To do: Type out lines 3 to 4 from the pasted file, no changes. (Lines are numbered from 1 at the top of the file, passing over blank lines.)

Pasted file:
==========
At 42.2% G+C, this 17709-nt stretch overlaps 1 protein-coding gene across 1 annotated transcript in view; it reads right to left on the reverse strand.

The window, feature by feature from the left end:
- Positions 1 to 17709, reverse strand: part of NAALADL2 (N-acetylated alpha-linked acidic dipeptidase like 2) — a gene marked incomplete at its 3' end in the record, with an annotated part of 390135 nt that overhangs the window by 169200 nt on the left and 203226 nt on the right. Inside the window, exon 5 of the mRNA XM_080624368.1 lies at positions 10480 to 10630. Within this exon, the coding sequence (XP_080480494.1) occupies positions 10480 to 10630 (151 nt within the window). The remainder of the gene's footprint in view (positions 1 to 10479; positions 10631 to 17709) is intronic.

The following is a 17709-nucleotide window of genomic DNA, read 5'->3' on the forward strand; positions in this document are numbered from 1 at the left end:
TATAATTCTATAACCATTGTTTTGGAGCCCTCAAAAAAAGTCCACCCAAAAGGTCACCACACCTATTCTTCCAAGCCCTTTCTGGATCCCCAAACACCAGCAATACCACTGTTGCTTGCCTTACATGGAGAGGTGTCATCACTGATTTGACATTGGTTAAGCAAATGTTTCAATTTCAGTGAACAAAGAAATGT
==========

- Positions 1 to 17709, reverse strand: part of NAALADL2 (N-acetylated alpha-linked acidic dipeptidase like 2) — a gene marked incomplete at its 3' end in the record, with an annotated part of 390135 nt that overhangs the window by 169200 nt on the left and 203226 nt on the right. Inside the window, exon 5 of the mRNA XM_080624368.1 lies at positions 10480 to 10630. Within this exon, the coding sequence (XP_080480494.1) occupies positions 10480 to 10630 (151 nt within the window). The remainder of the gene's footprint in view (positions 1 to 10479; positions 10631 to 17709) is intronic.

The following is a 17709-nucleotide window of genomic DNA, read 5'->3' on the forward strand; positions in this document are numbered from 1 at the left end: